Though we never saw it, there was a bell in a cupola on the roof of the public school. A rope descended into the school room and at 9:00 a.m. and 1:00 p.m we were summoned to our desks. There was a ten-minute recess mid-morning and mid-afternoon and the bell was rung to remind us that leisure time was gone. In winter we loved to see a heavy fall of new snow. Then we played fox-and-geese. We tromped a circle as big as we could in the school yard and made trails to the centre where a six-foot space was stomped down. This was home and here the fox couldn’t get you. We took turns being fox and chased one another around the trails with such screaming and laughter. We built, sometimes, quite good snow forts and chose sides for snowball fights.
Just beyond the school property, beside an old rail fence, there was a low spot in the farmer’s field. If we had a January thaw, it filled up with water and then froze making a great spot to run and slide and take the feet out from one another. If it was very cold the dark entry of the school was used for “Puss in the Corner” and “Blind Man’s Bluff.” Here we discovered the school bully who shall remain nameless. He got away with his mean actions for awhile but was eventually found out by Mrs. Snyder and soundly thrashed. She also encouraged us to gang up on him and thrash him ourselves but her iron hand got the message across and he needed only to be reminded when he got mean again.
We did exercises in the school room every day in very cold weather. We stretched every which way – jumped up and down and around the aisles. In the neighbouring Continuation school we were referred to by the principal as “The Thundering Herd”, a book by the well-known author, Zane Grey. Speaking of books, it was Mrs. Snyder’s pride that she instilled in us a love of reading. I remember her of a morning, reading a verse from the Bible and when she discovered some new book of poetry, she read verses to us. It took; and many of my school friends became readers and sixty years later are thanking her for her inspiration. The school had a little cupboard, if I remember, about five feet square, fastened to the north wall. It was kept locked until a time on Friday afternoon when it was opened and we could borrow a book to take home for the weekend. Mrs. Snyder kept a notebook as ledger and it was marked as to the date and name of the book taken and the name of the borrower. If it wasn’t back on time one received stern notice to get it back. The reader must not come to the conclusion that our teacher was an ogre. Children always come out with something funny without trying and many’s the day our teacher and the whole room would issue gales of laughter. Sometimes it went on and on and I remember her sudden sobering and shouting, “That’s enough!”. We got back to lessons.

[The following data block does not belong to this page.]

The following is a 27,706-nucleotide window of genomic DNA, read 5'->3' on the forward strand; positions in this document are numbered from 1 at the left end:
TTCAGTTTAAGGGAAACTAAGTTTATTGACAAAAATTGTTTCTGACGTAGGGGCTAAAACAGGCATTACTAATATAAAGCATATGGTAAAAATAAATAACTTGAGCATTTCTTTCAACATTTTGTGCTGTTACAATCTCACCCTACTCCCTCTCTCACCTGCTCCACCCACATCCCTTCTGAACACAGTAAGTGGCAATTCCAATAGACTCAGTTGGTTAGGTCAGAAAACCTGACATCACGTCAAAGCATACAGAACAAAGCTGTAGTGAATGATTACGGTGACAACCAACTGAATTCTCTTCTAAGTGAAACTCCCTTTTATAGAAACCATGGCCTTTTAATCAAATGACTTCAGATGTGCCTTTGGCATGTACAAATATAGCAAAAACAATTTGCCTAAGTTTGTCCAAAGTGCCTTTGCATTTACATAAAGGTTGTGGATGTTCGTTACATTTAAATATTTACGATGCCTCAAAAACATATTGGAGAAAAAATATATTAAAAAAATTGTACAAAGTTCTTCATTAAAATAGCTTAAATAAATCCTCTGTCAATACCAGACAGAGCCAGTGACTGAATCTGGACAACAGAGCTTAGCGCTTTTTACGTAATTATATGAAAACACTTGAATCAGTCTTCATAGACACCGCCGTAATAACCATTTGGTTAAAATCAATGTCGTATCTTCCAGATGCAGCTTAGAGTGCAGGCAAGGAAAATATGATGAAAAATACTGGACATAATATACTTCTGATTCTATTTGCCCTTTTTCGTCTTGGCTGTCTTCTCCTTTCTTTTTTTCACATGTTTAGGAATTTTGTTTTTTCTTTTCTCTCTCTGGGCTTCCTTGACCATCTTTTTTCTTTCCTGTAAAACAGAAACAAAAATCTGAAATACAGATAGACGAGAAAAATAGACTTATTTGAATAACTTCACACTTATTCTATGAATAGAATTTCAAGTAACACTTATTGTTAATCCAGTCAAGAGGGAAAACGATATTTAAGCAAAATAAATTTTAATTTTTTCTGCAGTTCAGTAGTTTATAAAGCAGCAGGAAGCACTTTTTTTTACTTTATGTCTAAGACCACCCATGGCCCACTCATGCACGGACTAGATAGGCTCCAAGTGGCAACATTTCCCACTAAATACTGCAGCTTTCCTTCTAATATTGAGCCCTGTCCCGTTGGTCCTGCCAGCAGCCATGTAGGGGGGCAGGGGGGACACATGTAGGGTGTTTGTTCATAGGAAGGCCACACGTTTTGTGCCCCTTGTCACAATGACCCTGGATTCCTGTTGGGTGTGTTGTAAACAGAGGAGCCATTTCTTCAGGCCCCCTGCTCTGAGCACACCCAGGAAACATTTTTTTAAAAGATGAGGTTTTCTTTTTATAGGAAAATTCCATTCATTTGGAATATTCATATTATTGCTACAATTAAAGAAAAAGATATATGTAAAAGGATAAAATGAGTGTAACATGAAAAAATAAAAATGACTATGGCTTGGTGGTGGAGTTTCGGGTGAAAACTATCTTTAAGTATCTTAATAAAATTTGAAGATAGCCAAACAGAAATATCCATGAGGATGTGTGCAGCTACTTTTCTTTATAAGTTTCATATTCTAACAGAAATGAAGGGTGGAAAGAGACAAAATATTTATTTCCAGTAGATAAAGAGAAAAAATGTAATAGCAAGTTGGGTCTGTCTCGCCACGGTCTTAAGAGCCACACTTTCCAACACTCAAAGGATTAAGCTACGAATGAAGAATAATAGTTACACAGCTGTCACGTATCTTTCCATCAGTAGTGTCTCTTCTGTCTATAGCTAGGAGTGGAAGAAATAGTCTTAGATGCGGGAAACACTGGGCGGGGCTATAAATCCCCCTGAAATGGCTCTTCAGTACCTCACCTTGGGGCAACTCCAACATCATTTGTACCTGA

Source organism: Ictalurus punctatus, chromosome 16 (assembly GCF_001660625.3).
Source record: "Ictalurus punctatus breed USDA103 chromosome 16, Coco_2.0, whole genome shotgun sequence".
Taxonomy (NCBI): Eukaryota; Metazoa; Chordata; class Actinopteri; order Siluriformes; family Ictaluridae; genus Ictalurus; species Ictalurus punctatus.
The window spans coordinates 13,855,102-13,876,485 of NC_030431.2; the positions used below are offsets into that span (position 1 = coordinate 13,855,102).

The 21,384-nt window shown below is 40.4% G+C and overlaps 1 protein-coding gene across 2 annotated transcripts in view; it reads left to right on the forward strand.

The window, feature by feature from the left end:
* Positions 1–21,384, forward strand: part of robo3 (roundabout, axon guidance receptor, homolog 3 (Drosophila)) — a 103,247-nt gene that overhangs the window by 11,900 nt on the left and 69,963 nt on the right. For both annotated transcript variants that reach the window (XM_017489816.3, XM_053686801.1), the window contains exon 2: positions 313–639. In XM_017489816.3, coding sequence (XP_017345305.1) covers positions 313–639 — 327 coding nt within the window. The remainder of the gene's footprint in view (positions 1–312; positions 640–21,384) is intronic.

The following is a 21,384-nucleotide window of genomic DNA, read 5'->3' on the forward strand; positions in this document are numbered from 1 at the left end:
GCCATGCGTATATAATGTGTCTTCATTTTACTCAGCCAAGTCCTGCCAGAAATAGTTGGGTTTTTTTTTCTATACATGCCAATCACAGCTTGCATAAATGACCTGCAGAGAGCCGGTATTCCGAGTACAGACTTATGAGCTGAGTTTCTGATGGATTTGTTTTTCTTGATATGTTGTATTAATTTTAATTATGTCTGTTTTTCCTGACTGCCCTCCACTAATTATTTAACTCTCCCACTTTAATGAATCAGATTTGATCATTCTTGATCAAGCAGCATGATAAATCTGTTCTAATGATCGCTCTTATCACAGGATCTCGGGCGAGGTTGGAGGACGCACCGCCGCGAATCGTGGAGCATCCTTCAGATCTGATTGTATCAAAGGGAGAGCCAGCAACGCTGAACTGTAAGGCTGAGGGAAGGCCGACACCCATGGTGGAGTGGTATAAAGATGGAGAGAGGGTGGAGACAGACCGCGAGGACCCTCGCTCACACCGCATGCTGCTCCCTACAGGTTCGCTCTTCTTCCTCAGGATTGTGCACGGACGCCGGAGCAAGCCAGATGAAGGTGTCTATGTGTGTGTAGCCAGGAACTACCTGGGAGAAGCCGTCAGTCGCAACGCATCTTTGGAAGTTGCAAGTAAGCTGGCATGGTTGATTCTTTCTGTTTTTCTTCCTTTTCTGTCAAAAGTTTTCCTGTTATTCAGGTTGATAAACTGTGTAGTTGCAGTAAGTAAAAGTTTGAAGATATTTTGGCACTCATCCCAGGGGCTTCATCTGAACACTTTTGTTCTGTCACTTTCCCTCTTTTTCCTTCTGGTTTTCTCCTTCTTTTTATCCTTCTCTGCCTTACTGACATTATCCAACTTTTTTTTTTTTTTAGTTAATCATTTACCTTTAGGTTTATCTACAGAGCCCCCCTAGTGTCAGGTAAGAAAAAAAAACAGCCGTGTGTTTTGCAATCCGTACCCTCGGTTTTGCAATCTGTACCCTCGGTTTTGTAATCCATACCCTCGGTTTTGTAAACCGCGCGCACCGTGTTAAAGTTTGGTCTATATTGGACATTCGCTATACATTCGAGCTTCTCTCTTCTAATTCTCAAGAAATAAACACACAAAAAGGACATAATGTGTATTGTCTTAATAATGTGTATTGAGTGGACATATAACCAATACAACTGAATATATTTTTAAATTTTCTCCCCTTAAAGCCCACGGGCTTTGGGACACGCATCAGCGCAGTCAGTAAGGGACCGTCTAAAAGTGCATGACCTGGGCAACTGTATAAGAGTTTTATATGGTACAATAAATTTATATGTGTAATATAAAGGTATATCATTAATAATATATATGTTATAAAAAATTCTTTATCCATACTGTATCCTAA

Eventually, in the late 1930’s, I passed from the Public to the Continuation School and began a whole new set of experiences. Mr. George Pierce was the principal and he lived in a rented house about a quarter of a mile west of the school where the Wales Road made one of its right-hand turns. My memory is of a rink that he instigated on the garden plot. This was while I was still in public school and I have no memory of ever skating on it but can remember watching the high-school boys play hockey. These were the young men that in just a few years would be going away to war. Some of them were good athletes and had they been born thirty years later, might have made it into the professional leagues of hockey.
In school we had a field day every fall – or was it in the spring? Anyway we had a broad-jumping pit and standards for high jumping and the pole vault. Our dashes and foot races were held on the asphalt surface of main roads. We were a pretty rag-tag bunch by today’s standards but the competition was keen and sometimes bitter. There were four trophies: Junior and Senior boys and Junior and Senior girls. I won a trophy one year but think it was just because I had grown a bit bigger and stronger than my compatriots. The brothers, Dalton and Milton Vipond, were the best athletes I think the school ever produced. Dalton was killed flying bombers out of England in the early 1940’s and Milton met his Maker in the army in Korea in the 1950’s. After all this time I think of the terrible sadness brought onto our friends and families.